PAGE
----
A $1 billion fund launched last year to battle climate change plans to target five areas of the energy sector and is announcing new hires ranging from former Energy Secretary Steven Chu to former DOE official Arun Majumdar.
The Breakthrough Energy Ventures fund, started by Microsoft Corp. co-founder Bill Gates, said today its initial focus would be on "grid-scale storage," "liquid fuels," "alternative building materials," "geothermal" and "microgrids in Africa and India."
Until now, it was unknown whether the BEV fund might target nuclear power, fusion, renewables or other technologies. The fund has not yet made investments, according to sources.
Last year, Gates spearheaded BEV with Amazon.com Inc. CEO Jeff Bezos, Virgin Group Ltd. founder Richard Branson and other billionaires to bring promising technologies to market and help lower global greenhouse gas emissions to "near zero" (Greenwire, Dec. 12, 2016). The more than $1 billion fund was a follow-up to the Breakthrough Energy Coalition, a group launched by Gates in 2015 at global climate talks in Paris to work in conjunction with Mission Innovation, a global commitment by countries to double clean energy spending within five years.
"The world can’t afford to wait the decades that it usually takes to develop promising technology, find investors, connect with governments willing to roll it out and reach customers. Our goal is to bring ideas out of the lab and into the market much faster," Gates said on his blog today.
Along with Chu, BEV announced more than 10 hires from universities, the private sector and government. The hires include CoalTek Inc. Chairman Chris Poirier, a three-time appointee to the National Coal Council; Harvard University professor George Whitesides; and Majumdar, former director of the Advanced Research Projects Agency-Energy (ARPA-E). Earlier this year, former DOE Assistant Secretary David Danielson and ARPA-E’s founding member and former deputy director, Eric Toone, joined the fund (Greenwire, Feb. 27).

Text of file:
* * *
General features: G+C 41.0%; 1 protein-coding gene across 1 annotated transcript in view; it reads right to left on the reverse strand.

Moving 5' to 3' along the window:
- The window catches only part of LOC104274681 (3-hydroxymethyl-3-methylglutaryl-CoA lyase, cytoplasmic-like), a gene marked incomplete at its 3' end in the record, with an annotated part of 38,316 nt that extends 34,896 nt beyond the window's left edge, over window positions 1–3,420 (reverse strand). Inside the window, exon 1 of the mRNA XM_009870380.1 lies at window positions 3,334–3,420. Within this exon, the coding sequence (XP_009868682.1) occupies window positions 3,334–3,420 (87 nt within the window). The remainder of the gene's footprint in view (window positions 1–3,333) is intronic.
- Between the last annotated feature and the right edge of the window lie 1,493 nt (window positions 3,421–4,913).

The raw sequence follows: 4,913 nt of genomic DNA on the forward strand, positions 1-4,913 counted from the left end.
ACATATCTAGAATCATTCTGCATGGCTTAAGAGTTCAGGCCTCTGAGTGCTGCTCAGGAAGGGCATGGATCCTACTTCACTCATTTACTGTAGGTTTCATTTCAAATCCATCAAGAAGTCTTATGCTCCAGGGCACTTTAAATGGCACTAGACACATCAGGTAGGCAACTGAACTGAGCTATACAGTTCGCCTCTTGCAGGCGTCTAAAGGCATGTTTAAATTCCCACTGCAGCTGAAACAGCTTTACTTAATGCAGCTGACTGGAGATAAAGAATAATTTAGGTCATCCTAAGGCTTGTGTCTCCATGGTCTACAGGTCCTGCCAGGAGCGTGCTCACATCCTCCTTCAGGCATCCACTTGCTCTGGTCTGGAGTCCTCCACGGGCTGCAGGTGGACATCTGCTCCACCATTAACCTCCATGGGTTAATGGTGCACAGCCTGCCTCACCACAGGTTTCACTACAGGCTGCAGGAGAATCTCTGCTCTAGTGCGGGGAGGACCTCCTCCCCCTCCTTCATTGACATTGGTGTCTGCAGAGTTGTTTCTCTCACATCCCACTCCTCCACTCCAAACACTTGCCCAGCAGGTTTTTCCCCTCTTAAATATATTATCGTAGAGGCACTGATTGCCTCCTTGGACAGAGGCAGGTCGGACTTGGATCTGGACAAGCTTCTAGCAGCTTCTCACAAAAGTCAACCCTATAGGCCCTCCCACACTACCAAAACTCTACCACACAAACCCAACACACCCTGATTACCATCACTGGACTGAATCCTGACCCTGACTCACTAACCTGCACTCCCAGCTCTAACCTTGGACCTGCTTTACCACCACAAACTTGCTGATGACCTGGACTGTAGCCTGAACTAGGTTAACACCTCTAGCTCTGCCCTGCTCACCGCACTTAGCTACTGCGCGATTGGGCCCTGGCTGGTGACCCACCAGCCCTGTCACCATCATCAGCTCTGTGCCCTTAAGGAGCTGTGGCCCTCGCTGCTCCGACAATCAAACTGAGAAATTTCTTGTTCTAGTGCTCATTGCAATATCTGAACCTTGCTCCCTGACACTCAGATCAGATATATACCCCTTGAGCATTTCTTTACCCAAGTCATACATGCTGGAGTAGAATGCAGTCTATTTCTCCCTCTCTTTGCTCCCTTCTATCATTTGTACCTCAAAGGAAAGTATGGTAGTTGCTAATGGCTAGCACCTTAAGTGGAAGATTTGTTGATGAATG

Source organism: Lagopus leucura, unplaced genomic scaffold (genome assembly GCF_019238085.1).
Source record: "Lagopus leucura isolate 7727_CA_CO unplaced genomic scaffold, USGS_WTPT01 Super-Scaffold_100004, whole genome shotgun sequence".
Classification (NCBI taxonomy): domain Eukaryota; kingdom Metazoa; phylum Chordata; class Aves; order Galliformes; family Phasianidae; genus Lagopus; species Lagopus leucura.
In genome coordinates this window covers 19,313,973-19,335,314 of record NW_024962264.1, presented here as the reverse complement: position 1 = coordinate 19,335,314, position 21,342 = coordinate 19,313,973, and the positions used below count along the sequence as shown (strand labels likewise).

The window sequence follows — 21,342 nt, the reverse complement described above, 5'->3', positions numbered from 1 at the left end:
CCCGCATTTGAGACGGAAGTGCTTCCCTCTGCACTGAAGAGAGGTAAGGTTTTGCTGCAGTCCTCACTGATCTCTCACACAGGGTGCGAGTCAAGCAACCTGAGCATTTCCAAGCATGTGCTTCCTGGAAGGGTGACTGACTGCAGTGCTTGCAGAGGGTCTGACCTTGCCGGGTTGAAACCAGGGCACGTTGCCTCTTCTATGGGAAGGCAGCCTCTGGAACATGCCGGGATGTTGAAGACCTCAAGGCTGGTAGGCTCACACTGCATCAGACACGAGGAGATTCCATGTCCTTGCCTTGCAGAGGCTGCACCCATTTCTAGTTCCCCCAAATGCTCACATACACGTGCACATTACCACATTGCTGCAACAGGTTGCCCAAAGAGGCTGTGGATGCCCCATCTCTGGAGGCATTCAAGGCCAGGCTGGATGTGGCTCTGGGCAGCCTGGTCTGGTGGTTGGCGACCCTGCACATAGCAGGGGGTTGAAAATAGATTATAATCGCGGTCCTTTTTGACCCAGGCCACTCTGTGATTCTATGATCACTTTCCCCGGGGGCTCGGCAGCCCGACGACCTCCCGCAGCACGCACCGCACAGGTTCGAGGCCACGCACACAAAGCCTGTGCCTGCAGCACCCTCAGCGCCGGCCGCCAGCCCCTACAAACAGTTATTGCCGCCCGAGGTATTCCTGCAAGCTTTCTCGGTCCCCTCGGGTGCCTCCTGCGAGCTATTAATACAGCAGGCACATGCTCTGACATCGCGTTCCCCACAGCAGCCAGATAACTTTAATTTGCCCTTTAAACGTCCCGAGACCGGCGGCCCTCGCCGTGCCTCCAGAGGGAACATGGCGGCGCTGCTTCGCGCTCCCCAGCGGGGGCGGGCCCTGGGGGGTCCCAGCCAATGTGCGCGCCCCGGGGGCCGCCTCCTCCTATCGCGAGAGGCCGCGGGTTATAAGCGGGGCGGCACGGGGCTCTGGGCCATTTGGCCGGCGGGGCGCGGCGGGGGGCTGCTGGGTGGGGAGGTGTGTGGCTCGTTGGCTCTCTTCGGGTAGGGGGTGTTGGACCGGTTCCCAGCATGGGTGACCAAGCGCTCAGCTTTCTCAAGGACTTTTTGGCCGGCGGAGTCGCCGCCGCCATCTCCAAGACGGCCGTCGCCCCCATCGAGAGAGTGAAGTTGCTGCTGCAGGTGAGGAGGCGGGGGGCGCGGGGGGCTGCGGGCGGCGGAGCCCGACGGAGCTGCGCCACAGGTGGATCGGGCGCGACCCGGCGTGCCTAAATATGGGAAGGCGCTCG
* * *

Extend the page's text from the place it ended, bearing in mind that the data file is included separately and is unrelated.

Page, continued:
Gates said the liquid fuels investments would focus on products that can harness sunlight to power airplanes, trucks and other polluters.
The decision to pick the five areas stemmed from an earlier "landscape of innovation" document from the fund. A Gates aide said the five investment targets could change over time, if the fund’s strategy changes.
At the One Planet Summit in Paris, Gates also plans today to announce 15 new members of the original Breakthrough Energy Coalition, including large energy companies like General Electric Co. and Microsoft. Also joining are ENGIE, BNP Paribas, African Rainbow Capital, National Grid, Total SA, Virgin Group, SAP SE, Wheatsheaf Group, African Rainbow Minerals, Prelude Ventures, Reliance Industries Ltd. and OGCI Climate Investments.
The coalition participants aren’t necessarily investing in the fund but "share a commitment to accelerating the commercialization of new energy technologies," according to a statement. Additionally, the coalition plans to pilot public-private collaborations with Canada, the European Commission, France, Mexico and the United Kingdom, all part of the original Mission Innovation commitment.
BEV said that "these efforts involve rigorous in-country research and expert advisory services that allow Breakthrough Energy to help these governments review how innovations are developed in each country, help make policy and regulatory recommendations to attract early and mid-stage capital."
The announcement comes as the fate of ARPA-E, DOE’s chief innovation arm, remains in question. President Trump called for its elimination, and an appropriations bill that moved through the House this year would do just that. Appropriations language on the table also would slash DOE funding for energy research at applied offices. Gates has been outspoken in supporting ARPA-E, saying on his blog earlier this year that "the obscure agency is key to solving our energy problems."
In an interview with E&E News last year, Gates said he was in an "ongoing discussion" with Trump about the need for energy research and development (Greenwire, Dec. 13, 2016).